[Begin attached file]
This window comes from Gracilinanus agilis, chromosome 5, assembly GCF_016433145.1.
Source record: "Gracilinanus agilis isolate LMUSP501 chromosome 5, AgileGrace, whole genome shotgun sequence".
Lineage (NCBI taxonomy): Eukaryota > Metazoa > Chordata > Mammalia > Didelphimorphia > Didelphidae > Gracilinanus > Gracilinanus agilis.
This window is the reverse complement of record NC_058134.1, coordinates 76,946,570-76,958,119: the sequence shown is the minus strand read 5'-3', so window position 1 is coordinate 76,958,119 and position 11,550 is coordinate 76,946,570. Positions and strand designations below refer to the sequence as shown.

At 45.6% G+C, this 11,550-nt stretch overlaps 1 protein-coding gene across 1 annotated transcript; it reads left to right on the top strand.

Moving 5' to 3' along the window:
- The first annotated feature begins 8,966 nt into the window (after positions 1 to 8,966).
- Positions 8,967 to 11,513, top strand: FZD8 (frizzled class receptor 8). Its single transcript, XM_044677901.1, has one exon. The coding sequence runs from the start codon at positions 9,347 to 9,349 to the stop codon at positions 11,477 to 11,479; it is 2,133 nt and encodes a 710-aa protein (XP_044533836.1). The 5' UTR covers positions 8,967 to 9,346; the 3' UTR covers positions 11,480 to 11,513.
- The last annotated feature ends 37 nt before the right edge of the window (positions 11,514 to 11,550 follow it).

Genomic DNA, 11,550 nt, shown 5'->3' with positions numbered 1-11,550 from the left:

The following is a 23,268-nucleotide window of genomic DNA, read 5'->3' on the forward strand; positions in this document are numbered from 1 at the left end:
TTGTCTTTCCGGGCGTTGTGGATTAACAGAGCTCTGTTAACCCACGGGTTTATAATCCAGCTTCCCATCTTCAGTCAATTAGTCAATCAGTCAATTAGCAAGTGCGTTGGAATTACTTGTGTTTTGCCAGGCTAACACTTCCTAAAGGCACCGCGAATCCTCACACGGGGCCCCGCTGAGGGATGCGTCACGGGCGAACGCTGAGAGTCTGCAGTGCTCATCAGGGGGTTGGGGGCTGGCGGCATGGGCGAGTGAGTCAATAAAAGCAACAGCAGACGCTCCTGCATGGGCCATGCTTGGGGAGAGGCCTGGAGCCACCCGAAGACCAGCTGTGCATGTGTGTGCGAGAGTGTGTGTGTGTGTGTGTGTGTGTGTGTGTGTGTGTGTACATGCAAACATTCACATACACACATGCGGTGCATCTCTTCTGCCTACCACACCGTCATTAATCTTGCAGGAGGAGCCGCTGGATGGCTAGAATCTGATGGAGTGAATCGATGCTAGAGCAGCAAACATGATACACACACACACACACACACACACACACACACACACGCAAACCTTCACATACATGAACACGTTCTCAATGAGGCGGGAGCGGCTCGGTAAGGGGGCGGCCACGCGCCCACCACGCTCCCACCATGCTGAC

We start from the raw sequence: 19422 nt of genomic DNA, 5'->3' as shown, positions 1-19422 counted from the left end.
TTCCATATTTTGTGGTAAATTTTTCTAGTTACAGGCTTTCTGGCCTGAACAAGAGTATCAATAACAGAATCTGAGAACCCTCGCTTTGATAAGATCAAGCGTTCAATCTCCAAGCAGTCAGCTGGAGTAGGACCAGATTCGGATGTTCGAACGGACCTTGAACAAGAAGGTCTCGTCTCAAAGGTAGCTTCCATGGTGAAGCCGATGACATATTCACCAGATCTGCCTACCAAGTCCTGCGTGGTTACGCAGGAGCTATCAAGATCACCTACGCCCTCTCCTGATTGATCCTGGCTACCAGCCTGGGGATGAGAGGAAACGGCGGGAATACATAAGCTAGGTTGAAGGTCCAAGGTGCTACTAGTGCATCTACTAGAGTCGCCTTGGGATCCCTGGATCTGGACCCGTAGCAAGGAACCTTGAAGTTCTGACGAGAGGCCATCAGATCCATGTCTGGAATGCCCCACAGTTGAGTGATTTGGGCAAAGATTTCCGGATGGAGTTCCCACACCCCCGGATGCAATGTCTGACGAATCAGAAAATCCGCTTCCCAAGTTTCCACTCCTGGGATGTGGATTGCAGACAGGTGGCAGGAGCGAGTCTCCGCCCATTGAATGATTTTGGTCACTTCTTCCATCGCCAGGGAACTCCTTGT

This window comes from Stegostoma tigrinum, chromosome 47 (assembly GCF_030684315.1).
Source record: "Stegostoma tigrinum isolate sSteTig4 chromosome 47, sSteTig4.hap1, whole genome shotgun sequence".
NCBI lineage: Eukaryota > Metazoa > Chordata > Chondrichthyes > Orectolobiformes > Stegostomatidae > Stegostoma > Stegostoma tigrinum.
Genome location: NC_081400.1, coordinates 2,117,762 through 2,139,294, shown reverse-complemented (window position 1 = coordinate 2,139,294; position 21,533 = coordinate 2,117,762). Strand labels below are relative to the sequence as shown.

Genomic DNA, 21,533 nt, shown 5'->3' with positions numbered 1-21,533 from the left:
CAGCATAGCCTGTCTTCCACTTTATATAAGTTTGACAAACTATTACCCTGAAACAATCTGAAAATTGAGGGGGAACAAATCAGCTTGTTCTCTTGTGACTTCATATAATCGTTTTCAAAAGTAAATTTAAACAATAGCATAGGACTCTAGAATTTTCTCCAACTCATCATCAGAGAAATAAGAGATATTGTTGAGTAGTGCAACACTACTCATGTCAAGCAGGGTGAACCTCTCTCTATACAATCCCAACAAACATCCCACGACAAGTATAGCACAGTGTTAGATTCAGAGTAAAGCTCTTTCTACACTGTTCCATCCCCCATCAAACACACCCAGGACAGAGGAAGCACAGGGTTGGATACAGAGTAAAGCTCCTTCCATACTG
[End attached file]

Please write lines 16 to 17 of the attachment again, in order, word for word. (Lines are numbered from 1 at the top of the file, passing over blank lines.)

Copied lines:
Source record: "Stegostoma tigrinum isolate sSteTig4 chromosome 47, sSteTig4.hap1, whole genome shotgun sequence".
NCBI lineage: Eukaryota > Metazoa > Chordata > Chondrichthyes > Orectolobiformes > Stegostomatidae > Stegostoma > Stegostoma tigrinum.